The anonymous authors over at the Stay SaaSy blog have this saying about mentorship that I like: “a mentor is just someone who answers questions more than once.”
The way they frame it, career mentorship is not some great, mysterious thing. Career mentors are simply people who give you good advice — repeatedly. Treating your mentors this way means that there’s no ceremony to it. More importantly, so long as you keep this definition in your head, there’s relatively little emotional baggage associated with the relationship. This is usually a good thing.
Of course, if you want to continue asking questions, you better damn well earn the right to do so.
This is an aspect of mentorship that I don’t see being discussed as much. Plenty of junior people I talk to seem to focus on the ‘how’ of mentorship — how do you find mentors? How do you get mentorship within the company you’re in? Less people seem to talk about what a good relationship with a mentor actually looks like.
Of course, with the Stay SaaSy frame available to us, we may reduce the question down to a set of simpler ones: if you want to find a mentor, what you’re really asking is — how do you find people who will answer your questions? And then, the logical follow-up: how do you earn the right to continue asking questions?
When articulated this way, the answers are rather simple:
- There are many people who are willing to answer at least one question.
- You earn the right to continue asking questions by taking action on the last answer the person gives you.
- Then, when you come back to the person, you say some form of “the last time we met, you told me to do so-and-so. I did so-and-so, and here’s what happened … Thank you so much for the advice. By the way, I have a new problem now …”
And that’s how you get a mentor.
There are a few interesting implications to this protocol.
- If the advice that the mentor gives you isn’t particularly helpful, it’s worth asking if you want to continue going to them for advice. (The protocol assumes that you can say “the last time you told me X, and then I did X and here’s what happened” — if you can’t say some form of this, then perhaps you should stop going to this specific person with questions.)
- Also, if you cannot say “the last time you told me X and then I did X” — perhaps because you’ve yet to put it to practice — perhaps you shouldn’t go to said mentor with new questions. It’s surprisingly ok to have long gaps between meetings with your mentors. I sometimes average about one meeting per year with mine — but I try to have meaty updates when I finally do meet them. If your mentors are effective people, they tend to also be very busy. A yearly cadence suits them just fine.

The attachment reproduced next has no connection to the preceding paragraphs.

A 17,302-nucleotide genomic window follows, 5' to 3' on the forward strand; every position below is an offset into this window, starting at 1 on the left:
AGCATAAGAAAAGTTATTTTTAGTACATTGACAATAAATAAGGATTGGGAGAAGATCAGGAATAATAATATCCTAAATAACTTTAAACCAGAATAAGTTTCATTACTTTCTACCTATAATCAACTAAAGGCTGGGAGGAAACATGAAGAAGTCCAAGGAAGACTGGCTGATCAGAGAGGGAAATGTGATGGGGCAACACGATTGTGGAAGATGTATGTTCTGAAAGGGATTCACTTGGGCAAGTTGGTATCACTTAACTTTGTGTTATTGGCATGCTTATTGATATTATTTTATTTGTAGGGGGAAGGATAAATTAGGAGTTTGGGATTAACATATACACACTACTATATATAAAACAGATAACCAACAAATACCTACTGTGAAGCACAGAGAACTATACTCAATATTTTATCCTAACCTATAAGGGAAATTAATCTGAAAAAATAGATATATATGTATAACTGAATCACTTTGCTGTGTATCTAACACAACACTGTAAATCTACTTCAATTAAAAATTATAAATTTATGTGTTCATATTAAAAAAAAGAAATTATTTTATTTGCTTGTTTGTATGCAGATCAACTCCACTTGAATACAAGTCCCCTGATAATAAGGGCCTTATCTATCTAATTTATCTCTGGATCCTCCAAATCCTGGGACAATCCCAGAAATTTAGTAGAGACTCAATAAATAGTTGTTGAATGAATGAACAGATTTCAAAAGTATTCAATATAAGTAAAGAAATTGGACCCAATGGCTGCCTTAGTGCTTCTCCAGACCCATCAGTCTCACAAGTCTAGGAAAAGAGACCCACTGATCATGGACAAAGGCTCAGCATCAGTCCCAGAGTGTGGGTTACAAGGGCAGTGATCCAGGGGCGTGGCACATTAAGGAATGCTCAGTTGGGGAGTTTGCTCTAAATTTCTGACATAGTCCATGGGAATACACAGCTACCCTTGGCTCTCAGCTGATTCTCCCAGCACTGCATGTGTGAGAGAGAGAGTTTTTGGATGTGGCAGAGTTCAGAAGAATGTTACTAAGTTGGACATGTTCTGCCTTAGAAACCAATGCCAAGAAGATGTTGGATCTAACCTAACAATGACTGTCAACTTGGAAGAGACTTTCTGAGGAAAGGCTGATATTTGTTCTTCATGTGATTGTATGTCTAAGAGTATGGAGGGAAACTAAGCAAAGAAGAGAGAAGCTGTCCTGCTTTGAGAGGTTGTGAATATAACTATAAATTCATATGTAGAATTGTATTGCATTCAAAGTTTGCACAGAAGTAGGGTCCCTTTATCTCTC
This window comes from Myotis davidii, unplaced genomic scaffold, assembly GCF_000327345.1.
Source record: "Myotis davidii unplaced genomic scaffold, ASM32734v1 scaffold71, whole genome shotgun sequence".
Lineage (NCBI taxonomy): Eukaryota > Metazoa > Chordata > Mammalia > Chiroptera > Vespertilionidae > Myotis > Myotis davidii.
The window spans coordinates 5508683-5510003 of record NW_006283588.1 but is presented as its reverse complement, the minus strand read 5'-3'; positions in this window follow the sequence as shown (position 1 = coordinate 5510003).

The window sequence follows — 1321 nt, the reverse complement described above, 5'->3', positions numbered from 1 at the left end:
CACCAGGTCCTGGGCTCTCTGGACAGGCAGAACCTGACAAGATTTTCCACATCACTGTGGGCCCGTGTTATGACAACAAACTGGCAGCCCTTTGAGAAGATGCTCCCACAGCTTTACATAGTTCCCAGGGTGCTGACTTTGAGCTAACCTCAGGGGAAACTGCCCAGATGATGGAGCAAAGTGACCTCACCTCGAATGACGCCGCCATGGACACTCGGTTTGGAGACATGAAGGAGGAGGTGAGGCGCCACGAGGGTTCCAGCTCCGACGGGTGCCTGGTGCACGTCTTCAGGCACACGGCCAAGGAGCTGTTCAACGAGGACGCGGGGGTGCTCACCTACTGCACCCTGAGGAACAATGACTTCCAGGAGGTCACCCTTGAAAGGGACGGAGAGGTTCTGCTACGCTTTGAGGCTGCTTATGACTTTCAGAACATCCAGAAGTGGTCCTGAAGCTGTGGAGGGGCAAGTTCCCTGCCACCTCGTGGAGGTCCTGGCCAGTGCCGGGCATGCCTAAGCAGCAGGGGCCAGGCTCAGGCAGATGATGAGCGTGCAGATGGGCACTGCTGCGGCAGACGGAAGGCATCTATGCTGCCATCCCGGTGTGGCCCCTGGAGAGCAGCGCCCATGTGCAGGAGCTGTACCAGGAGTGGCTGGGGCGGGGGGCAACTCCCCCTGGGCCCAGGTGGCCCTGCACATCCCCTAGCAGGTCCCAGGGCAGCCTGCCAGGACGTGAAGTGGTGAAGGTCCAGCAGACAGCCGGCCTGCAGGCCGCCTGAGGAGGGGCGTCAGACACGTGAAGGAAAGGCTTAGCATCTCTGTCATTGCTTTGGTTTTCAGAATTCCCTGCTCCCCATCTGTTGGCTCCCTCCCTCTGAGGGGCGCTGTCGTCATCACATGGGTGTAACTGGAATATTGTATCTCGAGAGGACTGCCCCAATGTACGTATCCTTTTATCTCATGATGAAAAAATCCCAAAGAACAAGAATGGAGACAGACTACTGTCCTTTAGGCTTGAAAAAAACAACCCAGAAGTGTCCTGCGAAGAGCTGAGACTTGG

- Most people are receptive to answering further questions if you’ve taken action on their last answer. But a few won’t. This isn’t necessarily a bad thing: if we go by the Stay SaaSy definition above, it just means that they’re not meant to be your mentors. Simple. No drama.
- Finally, and this goes without saying, but you’ll also likely want to be judicious with the questions you ask. I’ve found that coming with a list of problems before meeting can be quite helpful — ordered according to importance. Your mentor might not have much time with you, so you’ll want to focus on questions that are actionable and useful to you (and also so that you can earn the right to ask more questions in the future). But that’s just me — I know I tend to avoid asking more philosophical questions until later on in the relationship, when I’ve earned it. Your context and mileage might differ from mine.
Why does the protocol work? It works because mentors want two things: they want to know that they’re being taken seriously, and they want to know that they’re making a difference in your life. The latter thing is really what they’re getting out of the relationship: mentors want to know that the advice they’re giving is actually helping you succeed, and they derive pleasure from your success since they’ve had a hand in it.
My old boss had this thing he liked to say when put on the other side of the table: “you only want to help those who are helpable.” Good mentors tend to cut people from their lives if they don’t see their advice making much of a difference. One senior developer I know tells me that he gets very demotivated when junior folk (who ostensibly want a mentor relationship with him, or are assigned to him) ignore his advice.
So the inverse is true if you want to have good mentors: be helpable, take their advice seriously, and let them share in your success. Mentorship is not too difficult to get. All it is, when it comes down to it, is the right to keep asking questions. And that’s not so hard to think about now, is it?
Originally published , last updated .